Returning to the military in 1909, Butler was promoted to major and placed in charge of a brigade of 1000 troops. His first assignment was to the new U.S. military base in the Panama Canal Zone. On his way, he and his troops were diverted to Nicaragua, to support the efforts to overthrow the democratically elected government there. As soon as the president learned of the approaching Marine Corps invasion, he fled to Mexico. The U.S. Marines stayed to support the new pro-U.S. government. The United States and U.S. companies took direct control of parts of the Nicaraguan government and economy, including the Nicaraguan Custom House.
Butler returned to Panama in late 1910, after he had made detailed and careful reconnaissance of Nicaragua. He and his troops returned to Nicaragua in 1912 when the U.S. regime collapsed, and Butler fought a brutal war against the leaders of the Nicaraguan independence movement, eventually defeating their forces and killing their leader.
Butler again returned to his command in Panama City, but in January 1914 he and his troops redeployed to Veracruz, Mexico. At the time, U.S. capitalists owned approximately 27% of all Mexican land and most of the oil production. Almost immediately, he was sent as a spy to Mexico City. After his return, Butler and special President Wilson’s special representative John Lind developed detailed plans to invade and conquer Mexico, which they then sent to Washington. And on April 21, after an altercation between U.S. sailors and Mexicans in Tampico (an incident known as the Tampico Affair and used in the U.S. as a pretext for war, just as the sinking of the Maine was used to justify the 1898 Spanish-American War, the U.S. launched their second invasion of Mexico, following Butler’s plan. In Veracruz Butler and his troops met with fierce resistance in what for the Marines was their first experience with urban door-to-door combat, what would eventually become a Marine Corps specialty.
The U.S. occupied Veracruz, Mexico’s principal port on its eastern seaboard, for seven months. While Butler and his troops fought fiercely, killing an estimated 10,000 Mexicans, Butler himself viewed the war that he had helped to plan as immoral and pointless. He viewed the Tampico Affair as “a joke” in a letter to his father, one of the few members of Congress to vote against the war (the vote, by the way, took place after the war had started). Butler would later remark that whenever there is some international intrigue, look for oil deposits if you want to get to the bottom of it.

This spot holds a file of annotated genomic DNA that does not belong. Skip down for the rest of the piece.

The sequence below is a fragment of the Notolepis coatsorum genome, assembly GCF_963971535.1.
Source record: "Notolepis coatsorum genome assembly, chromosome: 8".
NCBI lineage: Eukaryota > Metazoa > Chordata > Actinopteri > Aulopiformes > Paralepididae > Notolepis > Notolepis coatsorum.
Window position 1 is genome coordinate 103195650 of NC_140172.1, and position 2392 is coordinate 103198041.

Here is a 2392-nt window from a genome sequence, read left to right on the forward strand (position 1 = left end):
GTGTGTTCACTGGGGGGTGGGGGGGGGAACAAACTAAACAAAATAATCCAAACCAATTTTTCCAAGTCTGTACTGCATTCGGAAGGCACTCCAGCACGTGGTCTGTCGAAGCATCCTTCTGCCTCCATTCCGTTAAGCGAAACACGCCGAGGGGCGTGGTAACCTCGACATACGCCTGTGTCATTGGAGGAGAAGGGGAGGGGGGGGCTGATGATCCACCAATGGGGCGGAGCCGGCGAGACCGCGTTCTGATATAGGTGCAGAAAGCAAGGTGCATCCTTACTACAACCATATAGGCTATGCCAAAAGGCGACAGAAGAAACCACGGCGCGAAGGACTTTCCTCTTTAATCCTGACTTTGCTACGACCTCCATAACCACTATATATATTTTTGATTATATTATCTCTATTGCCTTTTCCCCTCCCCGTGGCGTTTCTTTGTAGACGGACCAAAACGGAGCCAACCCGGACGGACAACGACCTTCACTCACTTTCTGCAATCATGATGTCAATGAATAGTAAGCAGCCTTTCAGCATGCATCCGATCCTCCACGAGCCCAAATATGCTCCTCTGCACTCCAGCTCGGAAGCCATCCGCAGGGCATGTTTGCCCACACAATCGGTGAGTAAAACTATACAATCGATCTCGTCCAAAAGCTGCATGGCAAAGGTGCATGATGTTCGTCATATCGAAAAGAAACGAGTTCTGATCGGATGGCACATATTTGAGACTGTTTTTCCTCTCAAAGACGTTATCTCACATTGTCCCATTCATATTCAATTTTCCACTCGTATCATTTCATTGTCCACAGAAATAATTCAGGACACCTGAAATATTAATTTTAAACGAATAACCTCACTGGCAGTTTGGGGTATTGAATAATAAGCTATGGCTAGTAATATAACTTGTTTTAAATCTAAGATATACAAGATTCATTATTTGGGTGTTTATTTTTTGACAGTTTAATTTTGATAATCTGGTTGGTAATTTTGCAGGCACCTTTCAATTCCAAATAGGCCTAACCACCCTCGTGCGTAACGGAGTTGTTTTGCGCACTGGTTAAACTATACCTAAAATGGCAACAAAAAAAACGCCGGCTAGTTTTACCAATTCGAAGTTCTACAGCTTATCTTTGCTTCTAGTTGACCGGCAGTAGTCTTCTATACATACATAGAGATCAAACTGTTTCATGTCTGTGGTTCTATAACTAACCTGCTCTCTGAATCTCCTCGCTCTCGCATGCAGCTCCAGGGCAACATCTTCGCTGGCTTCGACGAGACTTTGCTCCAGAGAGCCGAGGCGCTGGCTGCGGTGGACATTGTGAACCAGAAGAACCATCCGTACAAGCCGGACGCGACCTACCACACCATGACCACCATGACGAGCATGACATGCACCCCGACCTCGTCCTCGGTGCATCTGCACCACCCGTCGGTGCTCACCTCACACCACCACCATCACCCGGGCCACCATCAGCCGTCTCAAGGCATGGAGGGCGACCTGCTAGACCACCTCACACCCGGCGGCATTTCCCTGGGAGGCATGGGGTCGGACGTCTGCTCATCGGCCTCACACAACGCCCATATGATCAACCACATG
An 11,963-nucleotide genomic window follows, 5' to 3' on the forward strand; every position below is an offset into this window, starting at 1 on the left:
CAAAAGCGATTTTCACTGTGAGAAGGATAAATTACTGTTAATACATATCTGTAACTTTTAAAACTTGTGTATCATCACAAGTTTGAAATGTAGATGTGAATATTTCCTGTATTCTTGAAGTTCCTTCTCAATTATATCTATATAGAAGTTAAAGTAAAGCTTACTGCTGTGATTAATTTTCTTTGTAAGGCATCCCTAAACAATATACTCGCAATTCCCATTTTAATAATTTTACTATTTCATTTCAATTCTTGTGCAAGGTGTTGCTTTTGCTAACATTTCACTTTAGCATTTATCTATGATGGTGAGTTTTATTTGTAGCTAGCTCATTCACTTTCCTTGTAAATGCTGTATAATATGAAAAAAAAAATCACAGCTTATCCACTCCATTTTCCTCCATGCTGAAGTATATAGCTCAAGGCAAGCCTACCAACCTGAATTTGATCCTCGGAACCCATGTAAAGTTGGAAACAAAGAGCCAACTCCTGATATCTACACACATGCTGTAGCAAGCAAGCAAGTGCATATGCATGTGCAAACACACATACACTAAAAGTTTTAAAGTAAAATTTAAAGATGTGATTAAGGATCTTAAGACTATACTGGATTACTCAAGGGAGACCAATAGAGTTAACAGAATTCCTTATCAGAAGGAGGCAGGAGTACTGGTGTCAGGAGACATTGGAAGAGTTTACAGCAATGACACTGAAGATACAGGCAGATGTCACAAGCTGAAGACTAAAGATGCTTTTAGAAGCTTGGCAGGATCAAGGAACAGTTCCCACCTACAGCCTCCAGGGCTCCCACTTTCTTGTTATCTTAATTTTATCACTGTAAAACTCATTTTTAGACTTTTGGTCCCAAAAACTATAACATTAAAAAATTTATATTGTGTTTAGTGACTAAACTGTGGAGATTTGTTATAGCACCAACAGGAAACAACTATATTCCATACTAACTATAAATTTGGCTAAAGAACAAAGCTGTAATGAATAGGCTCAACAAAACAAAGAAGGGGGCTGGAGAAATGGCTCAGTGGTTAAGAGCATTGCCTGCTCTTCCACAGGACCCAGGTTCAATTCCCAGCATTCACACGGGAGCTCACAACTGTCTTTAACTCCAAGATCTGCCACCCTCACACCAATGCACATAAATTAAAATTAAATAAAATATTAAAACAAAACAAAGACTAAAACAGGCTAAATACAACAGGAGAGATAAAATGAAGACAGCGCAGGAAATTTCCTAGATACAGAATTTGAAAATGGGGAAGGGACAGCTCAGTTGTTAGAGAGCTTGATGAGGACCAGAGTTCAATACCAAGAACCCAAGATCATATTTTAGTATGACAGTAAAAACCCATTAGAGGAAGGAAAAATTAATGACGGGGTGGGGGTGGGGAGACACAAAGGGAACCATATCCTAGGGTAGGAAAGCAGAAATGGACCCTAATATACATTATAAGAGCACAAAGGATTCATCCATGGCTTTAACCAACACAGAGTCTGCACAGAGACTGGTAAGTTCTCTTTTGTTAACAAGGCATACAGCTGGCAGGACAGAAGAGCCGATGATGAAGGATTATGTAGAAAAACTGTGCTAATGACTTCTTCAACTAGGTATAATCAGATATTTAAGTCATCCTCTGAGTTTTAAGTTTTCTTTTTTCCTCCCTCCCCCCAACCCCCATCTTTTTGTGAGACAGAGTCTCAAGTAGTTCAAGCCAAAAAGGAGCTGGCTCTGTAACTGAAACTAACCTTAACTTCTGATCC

Haitian independence movement is crushed
Butler and his men did not stay long in Veracruz (his troops were replaced by the U.S. Army); they were rushed to Haiti in 1915. U.S. and European powers had controlled Haiti after the defeat of the Haitian Revolution. Haiti’s Central Bank was located at 55 Wall Street in the headquarters of National City Bank of New York, now called Citibank. When World War I broke out, the U.S. moved to secure complete control of Haiti, including seizing its gold reserves and placing its custom houses under the direct control of a U.S. bank.
Using a pretext of a murdered political leader, Wilson ordered an invasion of the country. Marine General Littleton Waller, known as the Butcher of Samar (Philippines) for his actions in the Philippine war, appointed Butler as his second in command. Together they again crushed the Haitian independence movement, known as the Caco Resistance. In the process, Butler developed the fundamentals (also based on his experiences in Cuba and the Philippines) of modern counter-insurgency warfare, which he used in Haiti. Hoping to return to Mexico to fight against Pancho Villa, Butler was ordered to remain in Haiti, where he essentially re-enslaved the Haitian people and created a local military force, trained and equipped by the U.S., to maintain U.S. control in the absence of U.S. forces. This too became a staple feature of U.S. imperialism.
In 1916 Butler briefly left his command in Haiti to invade the Dominican Republic under orders from Wilson. Following the usual pattern, the U.S. used a pretext to invade a country in order to further the profits of U.S. corporations and banks, then established an essentially puppet government to protect U.S. corporate interests. Following the pattern Butler had developed in Haiti, the U.S. established a local military, La Guardia, to protect U.S. interests. U.S. troops were finally withdrawn in 1924 after the Guardia and its commander, Rafael Trujillo (later the longtime dictator) were firmly established.
When the U.S. declared war on Germany in April 1917, Butler was eager to be sent to Europe to join the fighting but was kept in Haiti because he was deemed essential to the U.S. occupation. Finally, in 1918, he got his chance, arriving in France, ravaged by both war and the influenza virus shortly before the war ended and before he could see combat.